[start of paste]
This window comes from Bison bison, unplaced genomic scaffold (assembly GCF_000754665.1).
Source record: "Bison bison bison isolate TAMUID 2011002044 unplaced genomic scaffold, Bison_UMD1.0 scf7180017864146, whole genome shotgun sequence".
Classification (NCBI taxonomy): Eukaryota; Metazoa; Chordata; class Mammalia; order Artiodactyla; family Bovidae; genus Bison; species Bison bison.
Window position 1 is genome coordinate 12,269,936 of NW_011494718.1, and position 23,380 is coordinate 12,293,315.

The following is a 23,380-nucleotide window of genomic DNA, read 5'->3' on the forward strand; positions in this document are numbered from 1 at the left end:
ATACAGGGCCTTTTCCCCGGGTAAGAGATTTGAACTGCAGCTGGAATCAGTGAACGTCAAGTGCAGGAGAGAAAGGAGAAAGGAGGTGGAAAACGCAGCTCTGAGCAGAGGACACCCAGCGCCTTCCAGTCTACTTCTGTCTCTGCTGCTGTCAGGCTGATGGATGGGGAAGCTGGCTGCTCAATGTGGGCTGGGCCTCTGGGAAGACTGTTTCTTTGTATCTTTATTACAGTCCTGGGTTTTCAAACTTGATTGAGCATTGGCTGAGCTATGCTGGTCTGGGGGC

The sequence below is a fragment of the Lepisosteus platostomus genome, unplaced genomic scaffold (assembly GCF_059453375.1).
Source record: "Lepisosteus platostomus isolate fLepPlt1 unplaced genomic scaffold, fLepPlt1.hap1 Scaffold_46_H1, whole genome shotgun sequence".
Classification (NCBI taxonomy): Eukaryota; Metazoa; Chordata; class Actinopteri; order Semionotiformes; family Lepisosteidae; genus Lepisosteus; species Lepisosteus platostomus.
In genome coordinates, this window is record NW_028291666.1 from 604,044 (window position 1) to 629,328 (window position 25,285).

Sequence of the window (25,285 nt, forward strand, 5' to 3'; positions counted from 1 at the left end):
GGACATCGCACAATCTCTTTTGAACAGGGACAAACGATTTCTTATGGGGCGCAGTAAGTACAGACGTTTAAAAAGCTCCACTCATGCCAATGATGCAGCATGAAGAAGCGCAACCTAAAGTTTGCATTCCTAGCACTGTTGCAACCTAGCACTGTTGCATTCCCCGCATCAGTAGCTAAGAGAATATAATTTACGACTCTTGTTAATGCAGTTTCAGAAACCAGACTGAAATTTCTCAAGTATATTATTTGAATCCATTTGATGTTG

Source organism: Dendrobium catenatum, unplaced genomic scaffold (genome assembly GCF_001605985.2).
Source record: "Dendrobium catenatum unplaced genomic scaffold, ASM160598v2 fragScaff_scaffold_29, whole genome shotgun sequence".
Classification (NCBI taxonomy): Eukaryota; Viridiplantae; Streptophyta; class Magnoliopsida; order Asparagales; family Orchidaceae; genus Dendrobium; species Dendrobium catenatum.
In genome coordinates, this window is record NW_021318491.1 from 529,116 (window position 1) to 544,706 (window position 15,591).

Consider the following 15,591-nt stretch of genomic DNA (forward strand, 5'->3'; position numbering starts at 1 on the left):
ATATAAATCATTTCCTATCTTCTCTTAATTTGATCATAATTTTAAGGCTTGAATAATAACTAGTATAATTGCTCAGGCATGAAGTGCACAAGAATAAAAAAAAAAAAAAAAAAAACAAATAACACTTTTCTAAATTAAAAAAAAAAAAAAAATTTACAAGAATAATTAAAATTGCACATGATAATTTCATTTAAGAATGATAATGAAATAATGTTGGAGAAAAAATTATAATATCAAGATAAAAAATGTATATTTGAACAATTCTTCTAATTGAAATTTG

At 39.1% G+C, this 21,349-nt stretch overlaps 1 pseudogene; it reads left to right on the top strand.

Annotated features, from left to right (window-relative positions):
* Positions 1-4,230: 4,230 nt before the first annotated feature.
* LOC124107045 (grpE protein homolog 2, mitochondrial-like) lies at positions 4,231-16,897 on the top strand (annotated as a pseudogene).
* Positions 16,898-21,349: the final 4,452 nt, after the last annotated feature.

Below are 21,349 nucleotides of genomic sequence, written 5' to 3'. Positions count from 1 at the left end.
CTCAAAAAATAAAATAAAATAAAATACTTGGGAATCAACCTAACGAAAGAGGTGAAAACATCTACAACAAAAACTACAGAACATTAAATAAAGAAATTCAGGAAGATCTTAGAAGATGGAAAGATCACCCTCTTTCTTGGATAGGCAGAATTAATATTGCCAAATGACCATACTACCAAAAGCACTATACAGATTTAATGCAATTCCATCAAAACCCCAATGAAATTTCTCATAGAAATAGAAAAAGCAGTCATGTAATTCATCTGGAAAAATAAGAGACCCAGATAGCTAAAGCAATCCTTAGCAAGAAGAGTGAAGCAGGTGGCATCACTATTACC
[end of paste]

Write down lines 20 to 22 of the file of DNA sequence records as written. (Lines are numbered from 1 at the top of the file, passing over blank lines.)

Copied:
Annotated features, from left to right (window-relative positions):
* Positions 1-4,230: 4,230 nt before the first annotated feature.
* LOC124107045 (grpE protein homolog 2, mitochondrial-like) lies at positions 4,231-16,897 on the top strand (annotated as a pseudogene).